He said he answered them and invited them to the commission meeting on Monday and he questioned why they did not come.
“He doesn’t need to single me out,” said Johnson.
Commission Chair Danny McCullough and Hightower both received communications from them also.
McCullough said he had received the emails but had not answered them.
Hightower said that he had met with the representative.
Thompson tried to bring the meeting back on focus by explaining about the meetings the commissioners were planning.
Gentry asked if a moratorium wouldn’t be a better route.
Hightower said that from his point of view, some of the audience’s concerns were already addressed in the zoning regulations.
“Then we go and hire an attorney,” said Johnson.
Resident Mark Briggs said that a lot of people don’t want this in their community. He said we live on acres, and send our kids to country schools.
Hightower said that there were protections in place in the zoning regulations.
Gentry asked the commissioners if they vote to allow solar farms if 100% of their constituents came to the meeting saying they did not want solar.
Hightower said that there were people who lived in the county who were for the solar farms.
“I have people that have signed the petition that said they don’t really care but just did that to get (Gentry) to leave them alone,” said Hightower.
Throughout the meeting, Johnson encouraged solar opponents by encouraging them to either request a moratorium, which he unsuccessfully made a motion for last week, or to send the solar regulations back to the planning commission.
“Send it back to the planning commission with the information they know now,” said Johnson.
Hightower asked how that was different than when they looked at it before
Johnson said he thought there was new information with the letter from a ecologist with the Kansas Department of Wildlife and Parks (KDWP).
The letter was correspondence to one of the solar companies from KDWP stating that, depending on the location, there would be certain species that might need protection.
KDWP sent a copy of their answer to the solar company to Wilson, who said he did not feel that it was important because there was no specific location and the Linn County zoning regulations require an environmental impact study.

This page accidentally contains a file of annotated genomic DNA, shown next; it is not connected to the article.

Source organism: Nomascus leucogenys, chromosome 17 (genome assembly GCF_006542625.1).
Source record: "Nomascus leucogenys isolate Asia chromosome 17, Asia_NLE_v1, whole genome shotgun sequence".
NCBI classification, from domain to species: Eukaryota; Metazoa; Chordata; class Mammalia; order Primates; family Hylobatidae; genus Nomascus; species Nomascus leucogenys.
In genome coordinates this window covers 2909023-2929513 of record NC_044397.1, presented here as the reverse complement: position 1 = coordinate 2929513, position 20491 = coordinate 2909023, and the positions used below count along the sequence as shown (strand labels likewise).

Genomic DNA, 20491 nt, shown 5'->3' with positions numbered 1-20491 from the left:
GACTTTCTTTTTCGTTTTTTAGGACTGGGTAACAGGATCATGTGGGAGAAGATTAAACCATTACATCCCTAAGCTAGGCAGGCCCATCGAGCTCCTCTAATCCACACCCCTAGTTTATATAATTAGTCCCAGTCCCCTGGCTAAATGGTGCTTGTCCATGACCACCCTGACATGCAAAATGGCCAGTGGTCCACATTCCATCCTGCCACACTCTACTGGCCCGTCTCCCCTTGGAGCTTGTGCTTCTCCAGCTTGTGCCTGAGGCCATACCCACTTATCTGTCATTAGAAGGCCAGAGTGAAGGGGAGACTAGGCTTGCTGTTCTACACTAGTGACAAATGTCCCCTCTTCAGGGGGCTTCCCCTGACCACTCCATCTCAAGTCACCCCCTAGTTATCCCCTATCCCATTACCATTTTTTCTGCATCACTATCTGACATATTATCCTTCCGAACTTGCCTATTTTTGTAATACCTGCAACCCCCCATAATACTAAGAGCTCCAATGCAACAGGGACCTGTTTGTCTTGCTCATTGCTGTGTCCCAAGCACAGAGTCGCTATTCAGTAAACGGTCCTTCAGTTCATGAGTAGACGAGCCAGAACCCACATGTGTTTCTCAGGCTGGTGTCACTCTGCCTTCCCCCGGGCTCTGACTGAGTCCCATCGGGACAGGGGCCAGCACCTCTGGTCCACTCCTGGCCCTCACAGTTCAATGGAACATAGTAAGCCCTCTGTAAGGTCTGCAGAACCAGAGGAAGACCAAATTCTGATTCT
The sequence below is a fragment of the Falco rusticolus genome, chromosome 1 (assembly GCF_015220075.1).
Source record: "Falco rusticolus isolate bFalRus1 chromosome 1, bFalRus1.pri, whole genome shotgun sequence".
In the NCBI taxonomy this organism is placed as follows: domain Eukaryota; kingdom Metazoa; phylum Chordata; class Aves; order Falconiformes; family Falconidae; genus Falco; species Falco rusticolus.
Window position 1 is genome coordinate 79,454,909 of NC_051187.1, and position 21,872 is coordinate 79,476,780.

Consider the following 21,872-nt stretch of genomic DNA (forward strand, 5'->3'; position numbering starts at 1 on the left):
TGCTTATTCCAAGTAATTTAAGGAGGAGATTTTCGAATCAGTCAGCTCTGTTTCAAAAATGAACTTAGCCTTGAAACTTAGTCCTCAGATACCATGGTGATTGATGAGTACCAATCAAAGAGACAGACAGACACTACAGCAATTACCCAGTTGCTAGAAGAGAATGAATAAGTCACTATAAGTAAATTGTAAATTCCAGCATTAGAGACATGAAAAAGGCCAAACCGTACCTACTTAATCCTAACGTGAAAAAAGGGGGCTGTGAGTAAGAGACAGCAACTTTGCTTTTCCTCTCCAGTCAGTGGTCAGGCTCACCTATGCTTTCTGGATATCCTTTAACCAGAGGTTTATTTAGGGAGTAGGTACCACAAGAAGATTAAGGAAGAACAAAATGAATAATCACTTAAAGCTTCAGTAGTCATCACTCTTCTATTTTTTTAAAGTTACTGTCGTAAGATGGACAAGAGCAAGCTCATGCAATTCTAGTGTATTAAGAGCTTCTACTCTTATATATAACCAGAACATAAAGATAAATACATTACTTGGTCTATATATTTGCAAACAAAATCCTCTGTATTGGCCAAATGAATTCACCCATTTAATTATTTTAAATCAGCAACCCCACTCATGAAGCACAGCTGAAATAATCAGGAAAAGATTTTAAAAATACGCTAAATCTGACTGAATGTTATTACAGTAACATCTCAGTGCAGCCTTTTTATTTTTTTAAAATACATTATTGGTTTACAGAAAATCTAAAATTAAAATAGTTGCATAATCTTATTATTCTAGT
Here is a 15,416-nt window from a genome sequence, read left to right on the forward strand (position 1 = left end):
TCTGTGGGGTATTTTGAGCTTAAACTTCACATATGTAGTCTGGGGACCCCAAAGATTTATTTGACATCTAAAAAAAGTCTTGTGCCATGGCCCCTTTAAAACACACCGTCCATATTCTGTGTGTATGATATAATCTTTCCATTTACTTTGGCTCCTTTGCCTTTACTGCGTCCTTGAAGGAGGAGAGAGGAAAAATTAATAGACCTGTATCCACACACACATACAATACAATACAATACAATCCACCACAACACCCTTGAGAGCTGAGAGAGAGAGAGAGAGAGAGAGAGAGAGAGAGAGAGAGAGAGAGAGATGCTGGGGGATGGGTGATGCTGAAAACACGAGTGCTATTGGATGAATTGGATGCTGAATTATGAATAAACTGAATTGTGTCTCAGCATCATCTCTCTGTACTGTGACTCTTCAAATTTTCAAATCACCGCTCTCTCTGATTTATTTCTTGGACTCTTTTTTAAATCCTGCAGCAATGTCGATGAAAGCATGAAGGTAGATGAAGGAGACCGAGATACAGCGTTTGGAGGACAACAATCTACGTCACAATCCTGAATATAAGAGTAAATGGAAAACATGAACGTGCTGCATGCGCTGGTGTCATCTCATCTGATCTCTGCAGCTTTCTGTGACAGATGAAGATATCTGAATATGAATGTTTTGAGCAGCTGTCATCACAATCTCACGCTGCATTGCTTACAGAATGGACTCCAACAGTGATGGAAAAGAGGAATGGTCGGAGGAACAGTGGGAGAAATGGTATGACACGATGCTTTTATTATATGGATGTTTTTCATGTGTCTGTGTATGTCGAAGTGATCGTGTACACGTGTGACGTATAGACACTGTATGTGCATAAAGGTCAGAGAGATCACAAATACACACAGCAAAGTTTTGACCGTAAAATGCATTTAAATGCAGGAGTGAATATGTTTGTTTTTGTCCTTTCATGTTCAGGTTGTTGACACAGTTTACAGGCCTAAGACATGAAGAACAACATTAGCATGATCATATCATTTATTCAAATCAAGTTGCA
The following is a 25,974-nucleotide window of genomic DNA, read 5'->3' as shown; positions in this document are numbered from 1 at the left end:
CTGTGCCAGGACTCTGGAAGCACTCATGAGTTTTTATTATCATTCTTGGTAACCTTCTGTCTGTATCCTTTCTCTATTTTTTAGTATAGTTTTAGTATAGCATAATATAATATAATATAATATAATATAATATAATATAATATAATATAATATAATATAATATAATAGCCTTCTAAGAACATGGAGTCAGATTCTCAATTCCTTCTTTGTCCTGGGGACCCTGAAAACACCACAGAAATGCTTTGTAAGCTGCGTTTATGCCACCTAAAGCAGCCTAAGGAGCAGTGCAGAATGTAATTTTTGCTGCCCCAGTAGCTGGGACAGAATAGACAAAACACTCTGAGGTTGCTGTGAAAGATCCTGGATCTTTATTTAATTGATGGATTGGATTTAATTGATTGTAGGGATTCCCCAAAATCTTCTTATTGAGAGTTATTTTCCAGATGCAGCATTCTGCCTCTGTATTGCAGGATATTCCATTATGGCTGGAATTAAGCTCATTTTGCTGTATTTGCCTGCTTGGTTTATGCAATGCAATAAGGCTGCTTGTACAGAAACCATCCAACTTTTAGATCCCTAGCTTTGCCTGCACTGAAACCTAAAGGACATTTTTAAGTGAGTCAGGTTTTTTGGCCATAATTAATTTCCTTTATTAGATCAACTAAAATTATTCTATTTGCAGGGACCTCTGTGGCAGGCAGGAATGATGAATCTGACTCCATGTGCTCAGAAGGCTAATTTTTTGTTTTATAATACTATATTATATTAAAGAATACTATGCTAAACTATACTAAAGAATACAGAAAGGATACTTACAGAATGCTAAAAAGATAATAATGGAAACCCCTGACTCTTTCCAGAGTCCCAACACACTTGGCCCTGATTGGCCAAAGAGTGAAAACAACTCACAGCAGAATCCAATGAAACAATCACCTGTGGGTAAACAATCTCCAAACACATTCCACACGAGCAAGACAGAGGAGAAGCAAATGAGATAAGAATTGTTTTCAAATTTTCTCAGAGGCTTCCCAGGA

The makeup of the county planning and zoning commission has changed since the new zoning regulations were approved, and there is a chance that commission could make changes.
Solar opponent Ali Hamilton said that when she was on the comprehensive plan committee, nothing was said about solar installations. However, Hamilton has previously said that she did not attend all the committee meetings.
Both solar farms and wind generators are included in the county’s comprehensive plan that was approved last year. The plan indicates that both alternate energy sources are acceptable in appropriate areas of the county.
Thies said if the planning commission had taken the industry setback standard then they would not have been able to consider the area where they live.
“They are not putting them in Prescott, Blue Mound, or Centerville, they are putting them by us, all of us,” said Thies. “We’re telling you we don’t want them here.”
Thies then suggested that if the power plant shut down, the solar farms by the plant wouldn’t be viable.
Hightower tried to explain that Evergy would still be transmitting power through their transmission lines even if the plant itself shutdown.
“So if the power plant shuts down and they are tied into the grid, it’s okay?” asked Thies. “The solar panels will continue to operate with no problem?”
“That’s my understanding,” said Hightower.
“Experts have told you this? That’s my concern,” said Thies.